Accountability for global health issues such as a pandemic and its devastating consequences are usually ascribed to a virus, but a comprehensive view should also take into account the state of the host. Data suggests that excessive nutrition is to blame for a yet unknown but not negligible portion of deaths attributed to severe acute respiratory syndrome coronavirus 2. We analyzed the correlation between mean body mass index (BMI) and 2-year coronavirus disease 2019 (COVID-19) mortality rates reported by 181 countries worldwide. Almost two thirds of the countries included had a mean BMI greater or equal to 25, with death rates ranging from 3 to 6,280 per million. Death rates in countries with a mean BMI below 25 ranged from 3 to 1,533. When the analysis was restricted to countries where the extent of testing was deemed more representative of actual mortality, only 20.1% had a mean BMI <25 but the mortality difference persisted. A second analysis looking at pre-vaccination mortality obtained from a different source led to similar conclusions. Due to the nature of the variables, reverse causation can be excluded while common causation can not. A mean BMI <25 for a country seems to spare its citizens from the highest COVID-19 mortality rates. The impact of excess weight on global COVID-19 mortality is suspected to have been much higher than what currently perceived, here estimated at no less than a fourfold increase in mortality. Countries with normal mean BMI constitute precious test beds for the quantification of the effects of overeating on COVID-19 mortality.

The Impact of Mean Body Mass Index on Reported Mortality from COVID-19 across 181 Countries / Gabbrielli, R.; Pugno, N. M.. - In: FRONTIERS IN PUBLIC HEALTH. - ISSN 2296-2565. - 2023, 11:(2023), p. 1106313. [10.3389/fpubh.2023.1106313]

The Impact of Mean Body Mass Index on Reported Mortality from COVID-19 across 181 Countries

Gabbrielli R.
Primo
;
Pugno N. M.
2023-01-01

Abstract

Accountability for global health issues such as a pandemic and its devastating consequences are usually ascribed to a virus, but a comprehensive view should also take into account the state of the host. Data suggests that excessive nutrition is to blame for a yet unknown but not negligible portion of deaths attributed to severe acute respiratory syndrome coronavirus 2. We analyzed the correlation between mean body mass index (BMI) and 2-year coronavirus disease 2019 (COVID-19) mortality rates reported by 181 countries worldwide. Almost two thirds of the countries included had a mean BMI greater or equal to 25, with death rates ranging from 3 to 6,280 per million. Death rates in countries with a mean BMI below 25 ranged from 3 to 1,533. When the analysis was restricted to countries where the extent of testing was deemed more representative of actual mortality, only 20.1% had a mean BMI <25 but the mortality difference persisted. A second analysis looking at pre-vaccination mortality obtained from a different source led to similar conclusions. Due to the nature of the variables, reverse causation can be excluded while common causation can not. A mean BMI <25 for a country seems to spare its citizens from the highest COVID-19 mortality rates. The impact of excess weight on global COVID-19 mortality is suspected to have been much higher than what currently perceived, here estimated at no less than a fourfold increase in mortality. Countries with normal mean BMI constitute precious test beds for the quantification of the effects of overeating on COVID-19 mortality.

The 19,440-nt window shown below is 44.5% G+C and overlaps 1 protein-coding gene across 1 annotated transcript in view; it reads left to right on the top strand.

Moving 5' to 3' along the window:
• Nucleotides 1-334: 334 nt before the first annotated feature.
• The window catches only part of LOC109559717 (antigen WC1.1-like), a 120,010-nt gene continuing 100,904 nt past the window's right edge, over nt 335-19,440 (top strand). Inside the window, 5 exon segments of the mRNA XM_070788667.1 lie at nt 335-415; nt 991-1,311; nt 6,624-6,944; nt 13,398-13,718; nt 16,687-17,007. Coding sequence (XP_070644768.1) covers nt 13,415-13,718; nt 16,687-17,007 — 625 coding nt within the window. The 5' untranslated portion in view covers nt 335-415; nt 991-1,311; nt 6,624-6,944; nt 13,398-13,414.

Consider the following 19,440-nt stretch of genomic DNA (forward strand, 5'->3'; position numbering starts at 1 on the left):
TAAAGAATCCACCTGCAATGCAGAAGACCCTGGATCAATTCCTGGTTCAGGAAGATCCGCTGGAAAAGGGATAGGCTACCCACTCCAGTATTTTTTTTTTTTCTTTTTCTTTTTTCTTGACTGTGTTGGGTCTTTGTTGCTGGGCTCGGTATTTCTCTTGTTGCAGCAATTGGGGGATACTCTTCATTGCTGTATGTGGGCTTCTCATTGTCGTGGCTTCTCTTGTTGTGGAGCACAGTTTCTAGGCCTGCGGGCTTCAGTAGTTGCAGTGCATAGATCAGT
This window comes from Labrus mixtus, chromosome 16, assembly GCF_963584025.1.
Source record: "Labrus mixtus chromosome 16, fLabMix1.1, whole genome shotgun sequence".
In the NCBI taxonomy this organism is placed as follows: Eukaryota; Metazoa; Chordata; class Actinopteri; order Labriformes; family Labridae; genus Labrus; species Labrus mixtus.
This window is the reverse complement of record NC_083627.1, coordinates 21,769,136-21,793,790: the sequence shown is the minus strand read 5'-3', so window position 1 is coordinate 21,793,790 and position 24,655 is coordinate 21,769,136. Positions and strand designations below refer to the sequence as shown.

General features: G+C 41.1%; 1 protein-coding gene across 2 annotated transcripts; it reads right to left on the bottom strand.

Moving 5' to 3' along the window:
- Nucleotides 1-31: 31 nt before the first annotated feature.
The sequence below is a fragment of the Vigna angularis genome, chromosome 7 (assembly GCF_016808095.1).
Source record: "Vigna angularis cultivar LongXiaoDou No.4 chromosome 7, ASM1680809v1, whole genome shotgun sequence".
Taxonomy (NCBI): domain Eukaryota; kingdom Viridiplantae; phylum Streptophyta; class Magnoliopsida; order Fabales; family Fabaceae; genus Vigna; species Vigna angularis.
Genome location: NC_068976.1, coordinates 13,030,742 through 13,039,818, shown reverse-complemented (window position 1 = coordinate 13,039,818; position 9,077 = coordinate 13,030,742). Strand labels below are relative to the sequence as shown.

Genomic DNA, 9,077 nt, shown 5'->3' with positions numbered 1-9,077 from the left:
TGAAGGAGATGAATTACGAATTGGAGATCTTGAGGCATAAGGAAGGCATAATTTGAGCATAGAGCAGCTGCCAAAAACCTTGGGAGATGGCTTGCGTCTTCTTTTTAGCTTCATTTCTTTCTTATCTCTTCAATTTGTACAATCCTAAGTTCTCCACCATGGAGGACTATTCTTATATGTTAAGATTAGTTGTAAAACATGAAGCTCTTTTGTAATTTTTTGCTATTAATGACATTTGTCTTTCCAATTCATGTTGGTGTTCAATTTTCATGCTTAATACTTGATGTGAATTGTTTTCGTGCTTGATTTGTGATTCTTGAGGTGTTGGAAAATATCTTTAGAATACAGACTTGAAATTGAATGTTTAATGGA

2023
Gabbrielli, R.; Pugno, N. M.
The Impact of Mean Body Mass Index on Reported Mortality from COVID-19 across 181 Countries / Gabbrielli, R.; Pugno, N. M.. - In: FRONTIERS IN PUBLIC HEALTH. - ISSN 2296-2565. - 2023, 11:(2023), p. 1106313. [10.3389/fpubh.2023.1106313]
File in questo prodotto:
File Dimensione Formato  
fpubh-11-1106313.pdf

accesso aperto

Descrizione: articolo
Tipologia: Versione editoriale (Publisher’s layout)
Licenza: Creative commons
Dimensione 683.93 kB
Formato Adobe PDF
683.93 kB Adobe PDF Visualizza/Apri

I documenti in IRIS sono protetti da copyright e tutti i diritti sono riservati, salvo diversa indicazione

Utilizza questo identificativo per citare o creare un link a questo documento: https://hdl.handle.net/11572/386149
Citazioni
  • ???jsp.display-item.citation.pmc??? 0
  • Scopus 1
  • ???jsp.display-item.citation.isi??? 0
social impact